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Hashd al-Shaabi militia bombed in northern Iraq

An unidentified drone bombed part of a base belonging to a Hashd al-Shaabi (Popular Mobilization Units) militia in northern Iraq early on Friday, July 19, killing at least one person, according to the Iraqi military and media reports.

An unmanned aerial vehicle dropped a grenade on a base belonging to the militia in Salahuddin province, the Iraqi military said in a statement.

One of the explosives landed on an ammunition depot, Reuters reported an Iraqi security source as saying.

At least one person was killed, the report said.

Earlier on Friday, Al Arabiya reported that the Iran-backed militia was targeted in Amerli, in the Tuz Khurmatu district of Salahuddin. The Saudi news channel said a number of Hezbollah fighters and Islamic Revolutionary Guard Corps members were killed.

A video posted on social media appeared to show a large fire at the base.

It was unclear who was behind the attack. The U.S. Department of Defense and Central Command, which is responsible for operations in the region outside of the scope of the war against Islamic State, have both denied that U.S. forces were involved.

Islamic State has long had the capability to drop small bombs from commercial drones, but the group did not immediately issue any claim of responsibility for the bombing.

Pockets of ISIS fighters remain around Salahaddin province. On July 7, the Iraqi military launched an operation against ISIS sleeper cells in Salahaddin, Nineveh and Anbar provinces.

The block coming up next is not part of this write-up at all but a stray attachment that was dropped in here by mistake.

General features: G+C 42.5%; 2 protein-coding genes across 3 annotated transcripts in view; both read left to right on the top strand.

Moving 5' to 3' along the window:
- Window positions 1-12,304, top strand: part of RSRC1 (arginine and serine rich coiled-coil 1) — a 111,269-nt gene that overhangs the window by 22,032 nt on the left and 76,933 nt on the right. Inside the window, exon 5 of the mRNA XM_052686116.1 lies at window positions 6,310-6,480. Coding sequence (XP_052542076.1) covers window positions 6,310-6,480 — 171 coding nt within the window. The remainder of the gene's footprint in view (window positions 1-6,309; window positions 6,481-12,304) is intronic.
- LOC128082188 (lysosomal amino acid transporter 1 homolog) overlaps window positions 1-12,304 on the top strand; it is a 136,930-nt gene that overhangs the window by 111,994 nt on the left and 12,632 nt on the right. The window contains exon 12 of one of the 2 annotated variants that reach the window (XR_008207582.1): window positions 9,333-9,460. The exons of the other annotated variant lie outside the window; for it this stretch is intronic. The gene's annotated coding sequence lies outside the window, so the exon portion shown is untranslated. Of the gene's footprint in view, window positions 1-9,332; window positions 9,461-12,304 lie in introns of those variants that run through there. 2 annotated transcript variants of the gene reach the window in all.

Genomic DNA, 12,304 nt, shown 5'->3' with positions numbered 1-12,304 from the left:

In April, Iraqi counter-terrorism forces and the Coalition against ISIS attacked sleeper cells in the nearby Hamrin mountains, the largest combined operation since the capture of Baghuz a month earlier.

Integrating the Hashd al-Shaabi

Earlier this month, Iraqi Prime Minister Adil Abdul Mahdi issued a decree ordering the Shia Hashd al-Shaabi to integrate into the Iraqi armed forces or fully disarm.

The PMUs nominally fall under Mahdi’s authority as the general commander of Iraq’s armed forces since former Prime Minister Haider al-Abadi formally folded them into the regular military in May 2018. Baghdad then granted their fighters salaries equal to those of the Iraqi Army later that year.

The interior ministry has struggled to disrupt the militias’ activities, as the PMUs have largely insulated themselves from the government’s authority by taking control of local energy industries, smuggling routes and real estate markets, giving them a degree of political cover.

The PMUs links to Iran have made them unpopular with the Trump administration, with Secretary of State Mike Pompeo calling for them to disband as late as last year.

In May, Pompeo made a last-minute trip to Baghdad on May 7, saying the U.S. had intelligence of “specific threats” from Iranian activity to American personnel and interests in Iraq.

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